Tory peer Lord Bridges thinks the UK should contribute into the EU's budget up to 2020 - a year after Brexit

 
Catherine Neilan
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Britain Reacts To The EU Referendum Result
Lord Bridges thinks it would help ease tensions over the divorce bill (Source: Getty)

A former Brexit minister has insisted the UK must secure a transitional deal - and that it should pay into the EU budget after we leave the bloc.

Lord Bridges, who left the government after the general election in June, urged ministers to be "honest about the task we face, and its complexity and scale", as well as "the lack of time" left to secure an agreement.

A transitional agreement would help avoid the much-feared cliff edge scenario, but should have a clear end point to avoid remaining in the EU "by stealth", he said.

The Tory peer, who campaigned for Remain, added: "We should make it clear that we are willing to continue to contribute to the EU budget as we cross the bridge - in other words, between March 2019 and the end of 2020.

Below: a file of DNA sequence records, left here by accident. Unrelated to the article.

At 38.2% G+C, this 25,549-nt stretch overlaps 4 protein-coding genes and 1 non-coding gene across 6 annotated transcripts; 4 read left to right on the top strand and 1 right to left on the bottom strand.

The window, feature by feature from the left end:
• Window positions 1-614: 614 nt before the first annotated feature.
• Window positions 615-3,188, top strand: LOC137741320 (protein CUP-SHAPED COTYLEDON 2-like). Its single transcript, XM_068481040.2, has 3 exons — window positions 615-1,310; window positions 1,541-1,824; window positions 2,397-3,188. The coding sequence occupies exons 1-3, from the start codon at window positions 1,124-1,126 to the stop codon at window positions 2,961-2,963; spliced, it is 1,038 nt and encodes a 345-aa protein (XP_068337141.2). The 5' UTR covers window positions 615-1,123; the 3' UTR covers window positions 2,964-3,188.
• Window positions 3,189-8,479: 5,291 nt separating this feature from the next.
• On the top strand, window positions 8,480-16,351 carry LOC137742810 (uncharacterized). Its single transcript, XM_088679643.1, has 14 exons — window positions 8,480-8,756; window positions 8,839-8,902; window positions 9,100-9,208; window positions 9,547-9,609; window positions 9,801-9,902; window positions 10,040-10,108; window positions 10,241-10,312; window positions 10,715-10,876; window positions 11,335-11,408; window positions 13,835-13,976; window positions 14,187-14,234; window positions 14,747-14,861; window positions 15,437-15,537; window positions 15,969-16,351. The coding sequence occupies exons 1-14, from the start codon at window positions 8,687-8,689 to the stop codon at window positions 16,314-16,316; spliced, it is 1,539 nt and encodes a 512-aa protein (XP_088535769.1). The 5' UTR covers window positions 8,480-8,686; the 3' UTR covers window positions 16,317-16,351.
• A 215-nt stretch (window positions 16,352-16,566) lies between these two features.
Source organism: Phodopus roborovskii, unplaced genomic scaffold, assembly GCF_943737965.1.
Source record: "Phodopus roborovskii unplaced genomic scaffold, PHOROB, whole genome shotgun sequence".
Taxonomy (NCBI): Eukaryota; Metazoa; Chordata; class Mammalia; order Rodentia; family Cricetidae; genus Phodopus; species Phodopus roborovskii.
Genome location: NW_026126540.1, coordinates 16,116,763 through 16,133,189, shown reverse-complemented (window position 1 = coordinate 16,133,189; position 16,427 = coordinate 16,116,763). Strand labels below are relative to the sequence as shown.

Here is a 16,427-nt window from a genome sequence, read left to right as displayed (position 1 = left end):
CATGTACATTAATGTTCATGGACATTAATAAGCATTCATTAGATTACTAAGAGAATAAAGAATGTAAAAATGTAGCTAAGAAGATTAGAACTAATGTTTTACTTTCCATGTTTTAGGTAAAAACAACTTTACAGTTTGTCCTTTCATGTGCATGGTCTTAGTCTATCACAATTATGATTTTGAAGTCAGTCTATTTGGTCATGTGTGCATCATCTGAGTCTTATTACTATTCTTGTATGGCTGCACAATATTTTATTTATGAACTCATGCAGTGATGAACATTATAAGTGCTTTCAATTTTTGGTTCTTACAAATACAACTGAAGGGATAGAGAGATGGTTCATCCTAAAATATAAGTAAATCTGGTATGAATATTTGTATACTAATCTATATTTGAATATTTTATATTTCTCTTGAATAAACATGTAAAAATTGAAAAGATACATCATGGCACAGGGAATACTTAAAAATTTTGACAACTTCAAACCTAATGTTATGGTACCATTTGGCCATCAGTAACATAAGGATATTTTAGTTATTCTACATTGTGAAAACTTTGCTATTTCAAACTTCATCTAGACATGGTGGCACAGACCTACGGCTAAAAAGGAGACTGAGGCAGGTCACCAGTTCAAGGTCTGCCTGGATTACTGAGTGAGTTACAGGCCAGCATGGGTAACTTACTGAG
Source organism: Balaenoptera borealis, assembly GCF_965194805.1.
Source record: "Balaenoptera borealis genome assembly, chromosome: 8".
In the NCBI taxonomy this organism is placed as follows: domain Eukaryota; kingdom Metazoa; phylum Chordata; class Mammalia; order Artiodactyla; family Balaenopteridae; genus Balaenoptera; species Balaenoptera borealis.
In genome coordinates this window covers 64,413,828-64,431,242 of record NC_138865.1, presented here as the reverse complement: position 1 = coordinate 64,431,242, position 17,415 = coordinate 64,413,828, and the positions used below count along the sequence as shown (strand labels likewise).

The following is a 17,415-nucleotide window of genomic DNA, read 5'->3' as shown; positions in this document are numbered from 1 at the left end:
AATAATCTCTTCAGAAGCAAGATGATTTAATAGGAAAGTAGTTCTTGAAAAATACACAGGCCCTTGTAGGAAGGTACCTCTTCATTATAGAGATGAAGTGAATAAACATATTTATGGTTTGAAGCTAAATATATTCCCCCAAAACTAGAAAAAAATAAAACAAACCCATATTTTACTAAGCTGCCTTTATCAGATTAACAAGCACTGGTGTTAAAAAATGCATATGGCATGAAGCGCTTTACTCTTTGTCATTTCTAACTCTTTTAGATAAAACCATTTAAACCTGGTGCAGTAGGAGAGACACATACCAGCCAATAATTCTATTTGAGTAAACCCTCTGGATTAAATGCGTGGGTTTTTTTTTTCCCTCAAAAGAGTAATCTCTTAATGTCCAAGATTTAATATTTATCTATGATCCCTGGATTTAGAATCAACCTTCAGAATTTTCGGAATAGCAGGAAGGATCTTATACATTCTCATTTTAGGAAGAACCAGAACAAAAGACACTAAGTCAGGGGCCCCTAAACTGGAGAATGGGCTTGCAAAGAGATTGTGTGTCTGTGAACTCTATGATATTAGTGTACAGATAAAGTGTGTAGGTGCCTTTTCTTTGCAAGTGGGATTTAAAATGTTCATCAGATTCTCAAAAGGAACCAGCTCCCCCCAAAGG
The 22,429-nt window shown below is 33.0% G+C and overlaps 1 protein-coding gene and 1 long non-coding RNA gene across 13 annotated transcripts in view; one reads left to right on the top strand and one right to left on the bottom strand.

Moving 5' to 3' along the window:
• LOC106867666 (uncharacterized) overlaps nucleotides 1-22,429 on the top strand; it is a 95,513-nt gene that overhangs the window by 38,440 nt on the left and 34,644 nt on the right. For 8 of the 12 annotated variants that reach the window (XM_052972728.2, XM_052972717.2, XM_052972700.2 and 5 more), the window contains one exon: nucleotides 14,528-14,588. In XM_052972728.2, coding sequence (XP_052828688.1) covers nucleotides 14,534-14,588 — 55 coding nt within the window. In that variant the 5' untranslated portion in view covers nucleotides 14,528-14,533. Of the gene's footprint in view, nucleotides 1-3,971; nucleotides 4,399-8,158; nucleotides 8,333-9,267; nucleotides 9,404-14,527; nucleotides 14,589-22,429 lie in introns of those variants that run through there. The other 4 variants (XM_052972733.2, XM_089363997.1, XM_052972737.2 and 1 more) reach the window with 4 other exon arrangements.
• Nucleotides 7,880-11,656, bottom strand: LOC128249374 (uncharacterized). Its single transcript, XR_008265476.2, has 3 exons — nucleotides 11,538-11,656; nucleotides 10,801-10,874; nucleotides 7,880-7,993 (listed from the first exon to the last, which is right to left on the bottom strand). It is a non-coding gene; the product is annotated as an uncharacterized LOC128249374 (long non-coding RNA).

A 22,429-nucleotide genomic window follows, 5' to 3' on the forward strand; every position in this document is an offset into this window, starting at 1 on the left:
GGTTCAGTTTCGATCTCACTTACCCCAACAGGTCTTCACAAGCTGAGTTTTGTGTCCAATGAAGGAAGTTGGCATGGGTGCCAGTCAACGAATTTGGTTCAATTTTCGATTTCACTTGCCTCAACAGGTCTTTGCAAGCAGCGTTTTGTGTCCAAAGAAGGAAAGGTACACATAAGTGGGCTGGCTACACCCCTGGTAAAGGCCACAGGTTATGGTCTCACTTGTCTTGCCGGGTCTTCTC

"This would help us to address the EU's concern that our withdrawal blows a hole in their budget; we would be honouring commitments that we have made for the rest of the EU's budgetary period; and then the EU would need to justify why we must contribute more than this."

Lord Bridge also ridiculed Theresa May for not wanting to be defined by the process.

He told peers: "I hear talk of the government not wishing to be defined by Brexit. But Brexit is the biggest change this nation has faced since 1945.

"To say we do not wish to be defined by Brexit is like Winston Churchill saying in 1940 he did not want his government to be defined by the war. Such careless talk costs time, as it allows the machinery of government to be distracted from the task at hand.

“The priority for every department must be to help ministers get the best possible deal, prepare us for Brexit, and ensure we prosper once we have left. Nothing is more important."

The government has ruled out remaining in the single market or customs union after the point of Brexit in March 2019.

Read more: The next round of Brexit talks have been delayed a week - here's why

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